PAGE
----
“The county will still need to take steps to adopt that process, and neighborhoods will need to apply to have streetlights installed on an individual basis. But thanks to this bill, the whole process will be much more straightforward and carry the authority of state law,” Sanchez said.
This is how Martinez’s legislation was analyzed by bill analysis experts at the state Capitol:
Hidalgo County in South Texas has more colonias than any other county in the United States. Colonias are unincorporated communities in counties that are usually characterized by poor infrastructure, lower quality homes, and higher incidences of crime. While these communities have long been neglected by the state, the actual community members within colonias are strong, determined individuals living within their means.
Over the last few sessions, various pieces of legislation have sought to address the infrastructure issues within colonias. Section 280.003 (Street Lights in Subdivision Located in Certain Counties), Transportation Code, currently allows counties to establish street lighting in colonia subdivisions and impose a fee on landowners who benefit from the street lights. However, some counties maintain that current statute is silent on the process of how the fees should be assessed and collected by a county tax assessor-collector.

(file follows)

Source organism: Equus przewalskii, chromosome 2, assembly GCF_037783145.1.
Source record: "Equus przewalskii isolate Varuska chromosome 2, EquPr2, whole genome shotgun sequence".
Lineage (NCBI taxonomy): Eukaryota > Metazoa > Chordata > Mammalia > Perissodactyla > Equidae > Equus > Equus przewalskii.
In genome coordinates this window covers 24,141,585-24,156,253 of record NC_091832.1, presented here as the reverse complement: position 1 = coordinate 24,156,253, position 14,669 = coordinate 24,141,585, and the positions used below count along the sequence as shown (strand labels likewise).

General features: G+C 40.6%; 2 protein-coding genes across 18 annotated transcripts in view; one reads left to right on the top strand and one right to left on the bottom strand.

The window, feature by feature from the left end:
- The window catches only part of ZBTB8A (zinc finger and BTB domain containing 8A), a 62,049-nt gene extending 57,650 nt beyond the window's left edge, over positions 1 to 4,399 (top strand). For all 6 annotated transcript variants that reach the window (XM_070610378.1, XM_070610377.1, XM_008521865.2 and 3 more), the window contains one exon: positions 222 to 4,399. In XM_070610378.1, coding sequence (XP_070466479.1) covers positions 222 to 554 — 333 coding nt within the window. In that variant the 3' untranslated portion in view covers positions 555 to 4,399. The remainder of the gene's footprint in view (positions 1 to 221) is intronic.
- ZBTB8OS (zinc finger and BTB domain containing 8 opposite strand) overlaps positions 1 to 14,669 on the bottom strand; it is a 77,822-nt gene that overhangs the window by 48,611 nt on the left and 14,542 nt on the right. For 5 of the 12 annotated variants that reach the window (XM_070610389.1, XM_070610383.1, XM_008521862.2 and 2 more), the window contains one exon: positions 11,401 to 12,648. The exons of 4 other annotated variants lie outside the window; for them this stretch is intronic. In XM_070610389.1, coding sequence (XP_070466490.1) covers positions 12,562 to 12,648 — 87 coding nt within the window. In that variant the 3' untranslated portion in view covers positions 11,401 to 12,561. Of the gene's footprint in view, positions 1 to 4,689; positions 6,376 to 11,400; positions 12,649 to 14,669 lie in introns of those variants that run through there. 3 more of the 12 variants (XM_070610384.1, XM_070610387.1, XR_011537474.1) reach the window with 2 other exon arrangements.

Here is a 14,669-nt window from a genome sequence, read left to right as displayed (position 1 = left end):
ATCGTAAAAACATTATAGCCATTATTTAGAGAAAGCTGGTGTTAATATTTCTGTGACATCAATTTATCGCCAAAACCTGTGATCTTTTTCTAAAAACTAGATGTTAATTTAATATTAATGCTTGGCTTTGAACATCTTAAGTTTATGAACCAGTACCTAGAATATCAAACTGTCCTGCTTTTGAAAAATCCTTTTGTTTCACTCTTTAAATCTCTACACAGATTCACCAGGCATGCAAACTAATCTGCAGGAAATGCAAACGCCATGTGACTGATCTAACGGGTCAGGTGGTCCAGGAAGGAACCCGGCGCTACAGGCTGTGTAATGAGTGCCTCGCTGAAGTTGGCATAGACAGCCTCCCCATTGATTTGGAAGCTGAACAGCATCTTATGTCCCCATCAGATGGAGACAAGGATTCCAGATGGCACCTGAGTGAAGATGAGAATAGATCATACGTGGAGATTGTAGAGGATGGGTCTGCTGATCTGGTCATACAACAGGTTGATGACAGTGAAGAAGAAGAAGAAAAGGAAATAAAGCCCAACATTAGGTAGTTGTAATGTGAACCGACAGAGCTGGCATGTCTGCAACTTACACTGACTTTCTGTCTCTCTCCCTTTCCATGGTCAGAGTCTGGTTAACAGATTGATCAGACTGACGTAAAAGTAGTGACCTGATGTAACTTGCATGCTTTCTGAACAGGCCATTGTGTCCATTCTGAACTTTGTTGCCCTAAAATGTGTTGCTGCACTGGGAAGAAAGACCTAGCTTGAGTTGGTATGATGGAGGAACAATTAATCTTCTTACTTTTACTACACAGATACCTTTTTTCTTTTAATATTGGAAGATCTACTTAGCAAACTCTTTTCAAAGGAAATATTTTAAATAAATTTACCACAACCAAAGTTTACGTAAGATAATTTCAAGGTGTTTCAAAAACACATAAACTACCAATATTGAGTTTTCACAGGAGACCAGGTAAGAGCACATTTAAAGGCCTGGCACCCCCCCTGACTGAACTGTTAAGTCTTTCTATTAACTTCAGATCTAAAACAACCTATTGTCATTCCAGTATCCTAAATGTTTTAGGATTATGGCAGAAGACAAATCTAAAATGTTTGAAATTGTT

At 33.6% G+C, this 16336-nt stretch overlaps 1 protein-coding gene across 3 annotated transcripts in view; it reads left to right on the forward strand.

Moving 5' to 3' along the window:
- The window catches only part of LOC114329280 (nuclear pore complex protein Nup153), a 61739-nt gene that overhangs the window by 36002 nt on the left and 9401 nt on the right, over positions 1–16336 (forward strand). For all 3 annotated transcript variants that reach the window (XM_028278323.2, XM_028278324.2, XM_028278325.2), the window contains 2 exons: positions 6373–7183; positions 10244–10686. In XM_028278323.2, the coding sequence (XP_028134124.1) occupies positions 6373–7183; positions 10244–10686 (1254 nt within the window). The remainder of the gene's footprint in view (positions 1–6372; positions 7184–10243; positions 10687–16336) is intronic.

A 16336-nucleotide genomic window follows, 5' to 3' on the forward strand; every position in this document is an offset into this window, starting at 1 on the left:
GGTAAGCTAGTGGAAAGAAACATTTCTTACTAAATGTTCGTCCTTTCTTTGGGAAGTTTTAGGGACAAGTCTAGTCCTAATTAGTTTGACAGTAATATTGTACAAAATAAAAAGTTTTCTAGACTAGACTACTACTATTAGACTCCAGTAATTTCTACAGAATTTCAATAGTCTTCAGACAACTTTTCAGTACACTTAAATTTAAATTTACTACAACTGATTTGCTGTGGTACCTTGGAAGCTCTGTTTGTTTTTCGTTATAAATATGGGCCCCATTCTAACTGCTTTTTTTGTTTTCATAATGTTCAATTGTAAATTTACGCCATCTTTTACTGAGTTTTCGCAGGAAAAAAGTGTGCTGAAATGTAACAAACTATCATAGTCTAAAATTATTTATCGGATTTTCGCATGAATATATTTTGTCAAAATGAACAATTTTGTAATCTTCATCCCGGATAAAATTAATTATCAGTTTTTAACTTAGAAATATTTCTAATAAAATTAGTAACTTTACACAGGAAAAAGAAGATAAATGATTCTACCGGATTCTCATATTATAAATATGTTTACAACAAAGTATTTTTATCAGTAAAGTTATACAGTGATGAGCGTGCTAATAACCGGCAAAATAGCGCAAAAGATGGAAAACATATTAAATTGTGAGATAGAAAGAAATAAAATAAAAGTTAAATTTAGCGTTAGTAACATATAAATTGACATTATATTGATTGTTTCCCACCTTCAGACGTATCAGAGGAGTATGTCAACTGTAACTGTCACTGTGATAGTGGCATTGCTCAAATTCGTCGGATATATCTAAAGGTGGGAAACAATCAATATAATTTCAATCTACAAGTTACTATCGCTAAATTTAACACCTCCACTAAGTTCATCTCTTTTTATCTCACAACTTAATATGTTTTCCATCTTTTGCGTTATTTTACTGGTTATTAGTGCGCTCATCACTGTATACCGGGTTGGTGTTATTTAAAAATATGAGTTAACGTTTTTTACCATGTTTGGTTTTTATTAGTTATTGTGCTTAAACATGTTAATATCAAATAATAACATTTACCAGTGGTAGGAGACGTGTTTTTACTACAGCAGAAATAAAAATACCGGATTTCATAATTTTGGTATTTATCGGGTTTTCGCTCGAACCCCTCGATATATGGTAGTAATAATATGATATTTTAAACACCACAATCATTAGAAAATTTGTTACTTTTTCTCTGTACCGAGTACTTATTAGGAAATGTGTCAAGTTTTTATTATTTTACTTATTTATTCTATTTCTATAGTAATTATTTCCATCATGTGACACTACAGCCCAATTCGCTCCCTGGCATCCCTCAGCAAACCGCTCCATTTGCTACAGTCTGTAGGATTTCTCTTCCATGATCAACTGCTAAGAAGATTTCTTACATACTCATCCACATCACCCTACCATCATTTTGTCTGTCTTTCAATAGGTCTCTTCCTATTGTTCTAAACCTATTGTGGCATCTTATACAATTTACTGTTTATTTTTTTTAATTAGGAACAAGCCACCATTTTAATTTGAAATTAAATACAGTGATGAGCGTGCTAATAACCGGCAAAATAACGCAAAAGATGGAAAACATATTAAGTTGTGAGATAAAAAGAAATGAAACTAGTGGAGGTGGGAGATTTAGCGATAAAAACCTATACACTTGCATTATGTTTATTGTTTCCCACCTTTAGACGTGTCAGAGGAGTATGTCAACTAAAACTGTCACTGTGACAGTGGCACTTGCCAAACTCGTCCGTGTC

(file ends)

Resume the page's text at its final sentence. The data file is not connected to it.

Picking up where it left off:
The authority to assess a tax for street lighting exists; however, there is not an efficient method of collection.
H.B. 3002 amends Section 280.003 of the Transportation Code to provide for an effective method of assessing and collecting fees to install street lights.
H.B. 3002 amends current law relating to the fee imposed on certain property owners by a county for the establishment of street lights along a county road.
LUPE’s Sanchez pointed out that her group has been battling to get street lighting in colonias in Hidalgo County for ten years. Indeed, the first legislation was passed in 2005 by then freshman state Rep. Veronica Gonzales. Sanchez gave an interview to the Rio Grande Guardian some weeks ago but asked that it not be published until after the Governor’s veto period had ended – just in case highlighting the legislation in the media roused those who do not like colonias and colonia residents.